Online Surveys? You're doing it wrong.

Posted: 4.25.2018


Welcome to our blog!


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The internet ushered in a new age of direct contact between companies and customers, delivering breakthrough insights, improving sales, revenues, and overall commerce.


Or did it?


Here we sit in 2018, where the "retail apocalypse" has seen long-time company brands filing bankruptcy, or even total liquidation. New products continue to struggle to find their target markets. Even "analysis paralysis" keeps analysts drowning in big data, but starving for big insights.


Even if the current trends in growing ecommerce continue, the data demonstrates that ecommerce will still only constitute only 17% of all retail sales in five years. That leaves 83% of retail will continue to be conducted in brick-and-mortar environments.


Yet, all the SEXY trends are on the ecommerce side. Tracking IP addresses, monitoring mobile phone locations, drilling into credit card data for buying trends and demographic insights. All these big brother tactics have ONE thing in common: treat people as data, and mine the heck out of that data.


But what insights have been gleaned? What closer connection to people has been fostered? And what, in turn, has happened to increase consumer loyalty? Answer: Not Much.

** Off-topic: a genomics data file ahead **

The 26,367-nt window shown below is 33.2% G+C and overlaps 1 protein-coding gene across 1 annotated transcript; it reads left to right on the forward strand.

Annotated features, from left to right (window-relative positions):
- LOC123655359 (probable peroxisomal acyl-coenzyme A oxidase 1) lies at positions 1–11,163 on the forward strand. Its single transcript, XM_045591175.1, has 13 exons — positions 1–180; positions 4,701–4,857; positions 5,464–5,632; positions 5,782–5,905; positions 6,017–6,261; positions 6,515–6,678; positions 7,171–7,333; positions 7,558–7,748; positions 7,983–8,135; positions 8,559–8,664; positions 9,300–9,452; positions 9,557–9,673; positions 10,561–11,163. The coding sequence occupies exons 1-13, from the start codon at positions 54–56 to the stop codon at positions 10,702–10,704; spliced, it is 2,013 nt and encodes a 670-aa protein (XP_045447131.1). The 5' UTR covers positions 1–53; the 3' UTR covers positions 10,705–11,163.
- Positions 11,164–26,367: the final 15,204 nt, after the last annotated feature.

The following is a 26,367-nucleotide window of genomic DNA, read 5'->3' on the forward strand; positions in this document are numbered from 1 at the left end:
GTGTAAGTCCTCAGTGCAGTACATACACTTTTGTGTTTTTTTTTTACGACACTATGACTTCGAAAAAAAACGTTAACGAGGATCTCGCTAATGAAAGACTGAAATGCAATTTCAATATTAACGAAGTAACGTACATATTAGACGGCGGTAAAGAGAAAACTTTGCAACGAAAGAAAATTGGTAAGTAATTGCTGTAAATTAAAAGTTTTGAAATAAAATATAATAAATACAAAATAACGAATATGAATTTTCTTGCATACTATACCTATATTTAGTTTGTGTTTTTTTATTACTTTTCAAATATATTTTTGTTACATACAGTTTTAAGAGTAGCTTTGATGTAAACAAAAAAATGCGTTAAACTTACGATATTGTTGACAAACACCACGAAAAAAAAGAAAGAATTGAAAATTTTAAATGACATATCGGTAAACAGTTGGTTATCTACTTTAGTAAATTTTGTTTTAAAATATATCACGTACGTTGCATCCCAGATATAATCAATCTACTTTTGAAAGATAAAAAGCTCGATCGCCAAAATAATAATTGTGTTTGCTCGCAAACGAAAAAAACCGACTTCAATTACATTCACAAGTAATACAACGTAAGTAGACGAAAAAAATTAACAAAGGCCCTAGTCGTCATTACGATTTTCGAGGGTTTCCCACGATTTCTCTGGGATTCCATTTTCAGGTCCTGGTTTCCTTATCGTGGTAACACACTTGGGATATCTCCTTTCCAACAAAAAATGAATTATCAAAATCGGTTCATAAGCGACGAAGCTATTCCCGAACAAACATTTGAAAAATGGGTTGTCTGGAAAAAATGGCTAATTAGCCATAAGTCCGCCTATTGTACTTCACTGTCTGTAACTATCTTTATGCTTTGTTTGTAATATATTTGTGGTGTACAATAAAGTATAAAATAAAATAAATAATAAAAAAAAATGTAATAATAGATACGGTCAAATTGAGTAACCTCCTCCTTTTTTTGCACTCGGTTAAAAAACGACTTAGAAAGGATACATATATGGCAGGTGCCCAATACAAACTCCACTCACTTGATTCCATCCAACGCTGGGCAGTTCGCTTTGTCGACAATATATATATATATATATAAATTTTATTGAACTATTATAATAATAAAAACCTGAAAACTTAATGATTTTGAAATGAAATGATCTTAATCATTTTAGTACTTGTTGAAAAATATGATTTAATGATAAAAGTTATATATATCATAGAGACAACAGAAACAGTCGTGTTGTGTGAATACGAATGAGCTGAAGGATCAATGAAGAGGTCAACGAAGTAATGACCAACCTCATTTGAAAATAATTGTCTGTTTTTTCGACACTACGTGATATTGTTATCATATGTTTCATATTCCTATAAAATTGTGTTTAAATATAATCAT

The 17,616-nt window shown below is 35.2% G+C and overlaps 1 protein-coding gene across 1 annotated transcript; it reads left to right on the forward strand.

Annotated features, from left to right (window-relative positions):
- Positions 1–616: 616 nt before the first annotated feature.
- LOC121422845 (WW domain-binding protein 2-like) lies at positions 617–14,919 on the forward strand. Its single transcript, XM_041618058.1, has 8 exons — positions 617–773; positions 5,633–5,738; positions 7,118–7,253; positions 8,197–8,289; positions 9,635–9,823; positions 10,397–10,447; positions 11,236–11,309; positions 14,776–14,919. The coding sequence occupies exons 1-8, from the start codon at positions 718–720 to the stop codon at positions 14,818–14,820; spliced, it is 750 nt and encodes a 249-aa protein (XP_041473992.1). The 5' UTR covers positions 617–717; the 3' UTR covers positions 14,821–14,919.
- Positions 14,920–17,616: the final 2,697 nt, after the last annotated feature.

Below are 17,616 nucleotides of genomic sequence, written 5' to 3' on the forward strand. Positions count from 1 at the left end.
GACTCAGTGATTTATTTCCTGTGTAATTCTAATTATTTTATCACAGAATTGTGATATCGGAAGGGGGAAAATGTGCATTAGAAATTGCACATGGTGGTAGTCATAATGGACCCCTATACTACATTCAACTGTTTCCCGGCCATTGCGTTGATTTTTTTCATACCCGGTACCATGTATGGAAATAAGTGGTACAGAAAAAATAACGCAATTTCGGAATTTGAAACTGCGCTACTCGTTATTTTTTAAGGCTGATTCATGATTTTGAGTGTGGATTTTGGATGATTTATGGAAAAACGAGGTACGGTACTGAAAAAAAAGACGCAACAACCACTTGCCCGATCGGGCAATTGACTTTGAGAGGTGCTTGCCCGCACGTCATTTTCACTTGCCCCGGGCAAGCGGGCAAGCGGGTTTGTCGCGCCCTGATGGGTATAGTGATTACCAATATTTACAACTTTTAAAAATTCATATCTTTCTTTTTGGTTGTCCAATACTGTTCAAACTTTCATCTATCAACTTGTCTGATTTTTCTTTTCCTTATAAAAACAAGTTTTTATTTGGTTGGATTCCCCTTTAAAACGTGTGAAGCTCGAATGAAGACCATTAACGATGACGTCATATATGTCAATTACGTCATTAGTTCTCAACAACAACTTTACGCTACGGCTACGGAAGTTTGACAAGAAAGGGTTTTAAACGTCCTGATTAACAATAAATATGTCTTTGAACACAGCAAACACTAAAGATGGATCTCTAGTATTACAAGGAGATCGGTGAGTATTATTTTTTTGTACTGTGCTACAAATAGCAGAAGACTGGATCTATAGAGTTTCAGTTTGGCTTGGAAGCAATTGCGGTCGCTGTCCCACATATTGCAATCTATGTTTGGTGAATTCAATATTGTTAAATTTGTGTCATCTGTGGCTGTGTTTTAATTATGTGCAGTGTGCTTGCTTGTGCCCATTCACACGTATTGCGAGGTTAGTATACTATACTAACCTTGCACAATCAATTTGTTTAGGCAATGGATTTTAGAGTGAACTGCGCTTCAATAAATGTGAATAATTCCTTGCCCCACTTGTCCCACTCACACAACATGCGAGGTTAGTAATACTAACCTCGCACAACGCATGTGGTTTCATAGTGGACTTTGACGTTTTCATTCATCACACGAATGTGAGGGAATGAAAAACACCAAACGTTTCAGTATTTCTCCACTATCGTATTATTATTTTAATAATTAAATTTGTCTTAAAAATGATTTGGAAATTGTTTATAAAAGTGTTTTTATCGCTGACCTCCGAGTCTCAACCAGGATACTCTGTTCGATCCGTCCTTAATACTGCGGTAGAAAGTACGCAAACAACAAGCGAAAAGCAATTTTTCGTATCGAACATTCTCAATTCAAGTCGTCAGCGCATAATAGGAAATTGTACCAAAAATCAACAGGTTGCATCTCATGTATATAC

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According to Forbes, there are 6 fundamental issues with online survey methodology:


1. Sampling/Framing Error: Typically a marketer will send a web survey invite to their house list of email addresses, but this house list may vary in substantial ways from the wider market they are trying to understand. In short, THEY ARE SURVEYING THE WRONG AUDIENCE


2. Prejudiced Interpretation: Without outside interpretation of results, data are easily contorted to support or negate internal management assumptions.


3. Design Issues: Don't ask if the price is right. Price elasticity curves can predict the correct market price, but the right SURVEY can give you insight into VALUE.


4. Bad Questions: Context is king, and a smart survey takes the location, in-the-moment behavior, and background of the respondent into account. Professional survey organizations can help you make the right moves.


5. Bad Inferences: The customer is always right, but they don't know your business. Asking "what should the company do?" is useless. Instead, asking about the ATTRIBUTES customers would like to see in a company action will allow company management to find the "right" answer, without relying on their own prejudices.


6. Either/Or when Testing Deciding on EITHER surveys OR a live test provides shallow, limited insight. The "why" behind a purchase is missed. Without the "why," succesful brand positioning for future sales is a guessing game. A truly good live test includes surveys, to ensure that live test results are providing not only sales, but insight for future sales.


When choosing a MR methodology, it can help to map out the decision-tree:

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